Rewarding corporate Canada once again by giving them an additional $6 billion in unfunded corporate tax cuts.

With that kind of economic leadership, the country hasn’t a chance of recovery.

What You Won’t Read in The Globe and Mail #1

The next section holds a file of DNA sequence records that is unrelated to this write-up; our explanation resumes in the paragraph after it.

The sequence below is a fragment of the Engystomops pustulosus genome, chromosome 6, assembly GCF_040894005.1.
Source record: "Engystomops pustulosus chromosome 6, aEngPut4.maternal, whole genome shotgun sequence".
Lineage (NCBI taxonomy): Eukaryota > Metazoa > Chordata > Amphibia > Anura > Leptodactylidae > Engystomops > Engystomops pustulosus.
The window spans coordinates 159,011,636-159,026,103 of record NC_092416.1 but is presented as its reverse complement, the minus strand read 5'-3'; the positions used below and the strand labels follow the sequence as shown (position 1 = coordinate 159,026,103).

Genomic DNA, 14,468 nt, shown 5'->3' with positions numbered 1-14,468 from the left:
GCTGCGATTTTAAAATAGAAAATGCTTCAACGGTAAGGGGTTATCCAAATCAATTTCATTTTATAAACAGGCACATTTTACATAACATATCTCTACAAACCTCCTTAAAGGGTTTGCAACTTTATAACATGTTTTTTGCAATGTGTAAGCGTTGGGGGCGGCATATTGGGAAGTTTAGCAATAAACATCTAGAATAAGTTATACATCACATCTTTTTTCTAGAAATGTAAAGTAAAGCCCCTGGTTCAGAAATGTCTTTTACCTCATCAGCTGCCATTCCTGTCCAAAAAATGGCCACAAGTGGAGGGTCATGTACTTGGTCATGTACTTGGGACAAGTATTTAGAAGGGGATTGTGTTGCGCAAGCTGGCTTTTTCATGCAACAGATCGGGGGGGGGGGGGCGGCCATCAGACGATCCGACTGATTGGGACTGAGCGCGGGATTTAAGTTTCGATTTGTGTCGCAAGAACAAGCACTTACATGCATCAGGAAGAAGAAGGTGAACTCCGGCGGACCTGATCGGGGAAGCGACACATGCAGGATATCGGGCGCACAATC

With the election of a majority Conservative government, Canadians have opted for what must have seemed to many of them to be the promise of political and economic stability. Much of this will turn out to be an illusion. We are challenged to ask what the next several years are likely to bring as Harper extends his command and control approach to governing this country. To begin, the deficit will take at least a decade or more to be eliminated, as opposed to the four years being put forward. Harper also will appoint four of the nine members of a progressively more conservative Supreme Court. All the opposition parties will be ignored since a majority gives Harper a completely free hand to do as he pleases. The politics of fear and loathing has won the day in this country, and its masters will continue to attack the reputations of those who show the strength of their convictions. People who otherwise might have disagreed with the Conservatives are now even less likely to speak out. Intimidation and public humiliation are now understood to be the reward for those to dare to speak the truth. This parliament will no longer have to worry about what people think as right-wing ideology and manufactured census data will routinely become the measure for funding. None of this is new to the Conservative party which for the past several years has systematically undermined many of our democratic freedoms, or has attacked or vilified those brave enough to oppose them. One day, perhaps a year or two from now, Canadians will wake up and recognize just how repressive their government has become, just how much it has hidden from sight or the things it has done in secret. Our democracy has entered a very dark period in its history, one likely to be affected for a generation or more.